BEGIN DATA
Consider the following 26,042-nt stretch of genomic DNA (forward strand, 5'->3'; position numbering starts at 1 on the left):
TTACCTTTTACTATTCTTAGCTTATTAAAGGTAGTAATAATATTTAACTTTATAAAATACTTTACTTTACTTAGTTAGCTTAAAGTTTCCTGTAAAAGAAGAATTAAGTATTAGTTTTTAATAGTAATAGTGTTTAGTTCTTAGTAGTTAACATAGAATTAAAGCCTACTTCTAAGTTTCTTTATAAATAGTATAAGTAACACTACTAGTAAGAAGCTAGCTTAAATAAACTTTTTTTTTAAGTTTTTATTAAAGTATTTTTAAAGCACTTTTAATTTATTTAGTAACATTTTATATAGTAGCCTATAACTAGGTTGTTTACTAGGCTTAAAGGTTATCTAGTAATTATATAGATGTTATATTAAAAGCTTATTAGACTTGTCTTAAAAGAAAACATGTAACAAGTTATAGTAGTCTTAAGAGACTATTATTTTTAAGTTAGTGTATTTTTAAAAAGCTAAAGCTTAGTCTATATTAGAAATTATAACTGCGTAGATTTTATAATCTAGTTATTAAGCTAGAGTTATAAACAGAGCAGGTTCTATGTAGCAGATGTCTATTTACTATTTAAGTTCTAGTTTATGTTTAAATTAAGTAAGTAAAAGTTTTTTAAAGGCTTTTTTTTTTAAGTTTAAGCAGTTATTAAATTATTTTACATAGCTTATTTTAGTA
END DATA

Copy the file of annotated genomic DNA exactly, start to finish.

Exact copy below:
Consider the following 26,042-nt stretch of genomic DNA (forward strand, 5'->3'; position numbering starts at 1 on the left):
TTACCTTTTACTATTCTTAGCTTATTAAAGGTAGTAATAATATTTAACTTTATAAAATACTTTACTTTACTTAGTTAGCTTAAAGTTTCCTGTAAAAGAAGAATTAAGTATTAGTTTTTAATAGTAATAGTGTTTAGTTCTTAGTAGTTAACATAGAATTAAAGCCTACTTCTAAGTTTCTTTATAAATAGTATAAGTAACACTACTAGTAAGAAGCTAGCTTAAATAAACTTTTTTTTTAAGTTTTTATTAAAGTATTTTTAAAGCACTTTTAATTTATTTAGTAACATTTTATATAGTAGCCTATAACTAGGTTGTTTACTAGGCTTAAAGGTTATCTAGTAATTATATAGATGTTATATTAAAAGCTTATTAGACTTGTCTTAAAAGAAAACATGTAACAAGTTATAGTAGTCTTAAGAGACTATTATTTTTAAGTTAGTGTATTTTTAAAAAGCTAAAGCTTAGTCTATATTAGAAATTATAACTGCGTAGATTTTATAATCTAGTTATTAAGCTAGAGTTATAAACAGAGCAGGTTCTATGTAGCAGATGTCTATTTACTATTTAAGTTCTAGTTTATGTTTAAATTAAGTAAGTAAAAGTTTTTTAAAGGCTTTTTTTTTTAAGTTTAAGCAGTTATTAAATTATTTTACATAGCTTATTTTAGTA